Getting your job ordered.

Step 1.

Decide what you need. We can help with advice on what garments and branding type is right for your job.
See also: What Tee is Best, and Starting your own Label

Step 2.

Get a quote. Our instant estimate form on the front page will give you an idea of the pricing based on our most commonly requested items. However we supply hundreds of garments from dozens of suppliers so let us know what you need.

Step 3.

Send us your artwork and we proof. Our team can arrange redraws if you do not have vector artwork and can do basic artwork alterations in house, we will quote before doing any work.

Step 4.

Approve the proof and supply final numbers. 

Step 5.

We schedule, print your job and arrange a courier (unless you are collecting). 

Step 6.

This is all in your hands now. Either hand out the apparel to your team, fulfill prorders or get selling or get your promo moving.

A quick note about pricing and sizes:
The pricebreak is based on total prints of a single design at one time. As such you can mix singlets, hoodies and tees and this would count towards the larger total.

However this also means you need to be aware of the sizing when designing, if your design needs to be one size on adults and one size on kids this would effectively double the setup fee and split the pricebreak quantity. We recommend working as large as possible on the smallest garment.

What we need from you

Artwork Requirements (Vector, Pantone Colour or CMYK)

Vector Artwork

This  image shows part of the story why we need Vector artwork – Quality – But not the whole thing. Vector artwork is generally made from scratch in Illustrator or Corel Draw.

Vector artwork allows us to resize, and select individual elements. This means colours separation is easier and we can make basic alterations without charging!
There are rare occasions where Raster Artwork is fine, however this is generally only for basic images and where the image is very high resolution. Otherwise pixelation and other issues will likely occur.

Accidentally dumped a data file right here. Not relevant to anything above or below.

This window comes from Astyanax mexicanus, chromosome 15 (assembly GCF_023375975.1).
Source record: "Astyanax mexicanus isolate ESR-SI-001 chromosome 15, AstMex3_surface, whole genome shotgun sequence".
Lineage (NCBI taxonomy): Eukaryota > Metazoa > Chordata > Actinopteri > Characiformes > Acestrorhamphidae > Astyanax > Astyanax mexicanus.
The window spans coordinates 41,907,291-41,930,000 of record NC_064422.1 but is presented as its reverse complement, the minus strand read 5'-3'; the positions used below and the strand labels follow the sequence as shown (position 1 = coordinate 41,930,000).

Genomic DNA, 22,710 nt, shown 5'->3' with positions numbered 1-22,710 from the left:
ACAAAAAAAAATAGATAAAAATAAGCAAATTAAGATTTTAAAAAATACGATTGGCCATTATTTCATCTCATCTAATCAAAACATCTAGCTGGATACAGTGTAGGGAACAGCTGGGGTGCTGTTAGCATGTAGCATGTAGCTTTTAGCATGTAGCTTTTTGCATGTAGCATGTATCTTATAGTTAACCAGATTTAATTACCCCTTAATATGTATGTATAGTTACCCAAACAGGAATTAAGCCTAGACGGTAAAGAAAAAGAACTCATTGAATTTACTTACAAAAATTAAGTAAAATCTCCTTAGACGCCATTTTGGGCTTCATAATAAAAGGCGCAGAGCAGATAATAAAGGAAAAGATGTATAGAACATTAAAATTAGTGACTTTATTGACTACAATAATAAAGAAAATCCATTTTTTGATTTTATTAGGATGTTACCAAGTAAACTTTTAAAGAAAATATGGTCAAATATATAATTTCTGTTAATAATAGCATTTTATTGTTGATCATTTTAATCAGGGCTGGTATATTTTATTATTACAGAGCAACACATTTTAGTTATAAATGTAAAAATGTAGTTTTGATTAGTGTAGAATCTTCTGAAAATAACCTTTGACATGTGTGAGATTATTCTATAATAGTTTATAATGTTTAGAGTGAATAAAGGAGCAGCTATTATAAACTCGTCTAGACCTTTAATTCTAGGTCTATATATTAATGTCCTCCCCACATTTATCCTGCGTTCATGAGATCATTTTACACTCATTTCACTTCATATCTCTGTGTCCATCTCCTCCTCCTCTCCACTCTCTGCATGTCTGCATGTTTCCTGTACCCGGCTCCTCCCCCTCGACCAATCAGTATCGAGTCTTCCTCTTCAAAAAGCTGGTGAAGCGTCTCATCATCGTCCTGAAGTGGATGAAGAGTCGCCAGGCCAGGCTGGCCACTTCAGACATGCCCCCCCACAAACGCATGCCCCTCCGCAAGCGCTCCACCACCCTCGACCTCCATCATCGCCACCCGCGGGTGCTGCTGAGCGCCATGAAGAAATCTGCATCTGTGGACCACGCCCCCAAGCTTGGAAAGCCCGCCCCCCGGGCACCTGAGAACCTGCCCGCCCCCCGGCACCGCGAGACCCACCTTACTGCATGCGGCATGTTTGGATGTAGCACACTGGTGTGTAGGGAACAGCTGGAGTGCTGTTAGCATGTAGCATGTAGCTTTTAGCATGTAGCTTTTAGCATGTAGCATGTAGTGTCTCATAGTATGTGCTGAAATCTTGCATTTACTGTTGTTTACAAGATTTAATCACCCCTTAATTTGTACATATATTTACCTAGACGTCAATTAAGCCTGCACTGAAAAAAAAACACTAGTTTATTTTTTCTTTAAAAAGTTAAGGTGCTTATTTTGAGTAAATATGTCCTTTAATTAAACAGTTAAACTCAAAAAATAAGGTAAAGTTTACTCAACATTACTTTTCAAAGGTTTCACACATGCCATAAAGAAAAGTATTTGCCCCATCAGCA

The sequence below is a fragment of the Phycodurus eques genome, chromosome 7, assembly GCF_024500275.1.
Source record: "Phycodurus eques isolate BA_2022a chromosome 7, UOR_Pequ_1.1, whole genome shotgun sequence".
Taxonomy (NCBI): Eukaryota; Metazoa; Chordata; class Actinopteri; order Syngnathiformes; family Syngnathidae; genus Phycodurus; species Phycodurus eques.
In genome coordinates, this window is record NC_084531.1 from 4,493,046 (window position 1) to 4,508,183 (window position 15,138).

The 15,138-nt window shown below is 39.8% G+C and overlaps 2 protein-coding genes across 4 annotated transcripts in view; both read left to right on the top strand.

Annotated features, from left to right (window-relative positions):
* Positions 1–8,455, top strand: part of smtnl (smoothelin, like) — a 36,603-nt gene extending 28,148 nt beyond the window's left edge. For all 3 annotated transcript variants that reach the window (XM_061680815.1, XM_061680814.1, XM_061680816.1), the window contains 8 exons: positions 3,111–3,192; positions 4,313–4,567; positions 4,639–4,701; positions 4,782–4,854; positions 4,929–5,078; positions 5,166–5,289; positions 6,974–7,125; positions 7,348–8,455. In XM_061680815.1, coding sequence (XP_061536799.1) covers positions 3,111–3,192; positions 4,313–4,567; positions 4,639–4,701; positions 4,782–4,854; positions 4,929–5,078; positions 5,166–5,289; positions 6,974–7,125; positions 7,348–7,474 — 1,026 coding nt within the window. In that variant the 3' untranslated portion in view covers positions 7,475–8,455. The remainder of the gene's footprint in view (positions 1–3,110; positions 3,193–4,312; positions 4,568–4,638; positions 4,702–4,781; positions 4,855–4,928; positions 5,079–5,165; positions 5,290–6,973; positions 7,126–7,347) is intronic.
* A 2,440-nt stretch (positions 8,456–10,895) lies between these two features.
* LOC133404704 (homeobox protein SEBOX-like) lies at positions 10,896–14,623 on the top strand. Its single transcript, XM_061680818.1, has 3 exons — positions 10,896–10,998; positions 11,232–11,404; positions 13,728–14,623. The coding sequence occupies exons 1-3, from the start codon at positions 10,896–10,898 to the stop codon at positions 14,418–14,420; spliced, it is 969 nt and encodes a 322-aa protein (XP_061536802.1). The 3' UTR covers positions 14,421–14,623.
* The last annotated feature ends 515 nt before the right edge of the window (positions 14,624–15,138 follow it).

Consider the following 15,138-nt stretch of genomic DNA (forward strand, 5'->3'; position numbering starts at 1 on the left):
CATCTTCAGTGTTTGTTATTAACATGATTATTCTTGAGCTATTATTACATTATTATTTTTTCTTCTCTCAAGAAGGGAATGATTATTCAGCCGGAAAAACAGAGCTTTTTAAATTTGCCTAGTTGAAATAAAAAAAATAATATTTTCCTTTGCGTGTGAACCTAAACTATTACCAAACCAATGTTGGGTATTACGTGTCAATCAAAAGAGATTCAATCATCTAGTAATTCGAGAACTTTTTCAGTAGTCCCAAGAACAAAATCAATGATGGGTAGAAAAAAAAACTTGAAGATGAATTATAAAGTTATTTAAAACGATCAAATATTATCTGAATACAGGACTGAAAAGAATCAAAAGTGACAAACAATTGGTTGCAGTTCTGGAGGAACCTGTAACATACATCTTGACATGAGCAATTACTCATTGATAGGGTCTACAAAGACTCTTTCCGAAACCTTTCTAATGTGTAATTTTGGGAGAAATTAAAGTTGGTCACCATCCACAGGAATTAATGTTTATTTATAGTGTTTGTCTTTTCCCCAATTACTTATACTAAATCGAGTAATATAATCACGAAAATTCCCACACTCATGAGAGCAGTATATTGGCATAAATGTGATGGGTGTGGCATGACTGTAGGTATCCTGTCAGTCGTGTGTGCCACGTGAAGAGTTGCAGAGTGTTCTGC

Most of the time you should aim to provide Vector Artwork. Preferably in a .pdf format. If you cannot supply this – check with any printers that may have printed Business Cards or Signs.


Pantone Colours 

Every computer screen is different, to get around this we match to the Pantone Colour Matching System (Solid Colours).
It is likely your designer has these on file!


Even if you do not know your Pantone Colour it is best if you work in CMYK. Full Colour images should always be set to CMYK.
RGB  is for web design and things that will be seen on screens, it is a backlit system and produces colours that cannot be achieved through any form of conventional printing.

We will provide a proof on your requested garments before we go to print, your job will not be printed or scheduled until this is approved.

Quantity and size Breakdown

Before your job is Scheduled we will need your confirmed styles and numbers, once you provide these your job will be scheduled to print.
You can change these, however it will push your job out and a restocking fee may apply depending on what supplier we are using for your job.

It is best if you collate this and provide it once.

Approval and Delivery address

To proceed we need Proof approval and Final Quantity 

Once these are provided your job is locked and loaded.
Before collection or courier we will requirement payment, we do have credit card options available.

If we are couriering the garments to you we will need a delivery address! Unless you are collecting.

We can do split deliveries, however there is a $10.00 per split (after the first address) fee – and additional courier fees.

The printing process

How we brand your garments depends on a few factors, such as quantity, garment and process required.

The units we use for larger runs are semi-automatic and are far larger than what is shown here, but the process is essentially the same. We do also print small jobs manually.

However if you want to learn more or see the entire process the guys at ryonet have a great video library. This one here has a fantastic overview of the process we follow. 

The most common branding we do, particularly on tees, is Screen Printing.
Whether this is done  on one of our semi-automatic machines or entirely by hand the premise is exactly the same.

First a screen is imaged for each colour in the design.
Screens are frames with very fine mesh (originally made from silk, hence silk screenprinting) 

The screens are then loaded onto a machine and lined up.

The screens are loaded onto individual heads, which the printer swings around.

The screens are then inked up and using a squeege ink is pushed through the screen.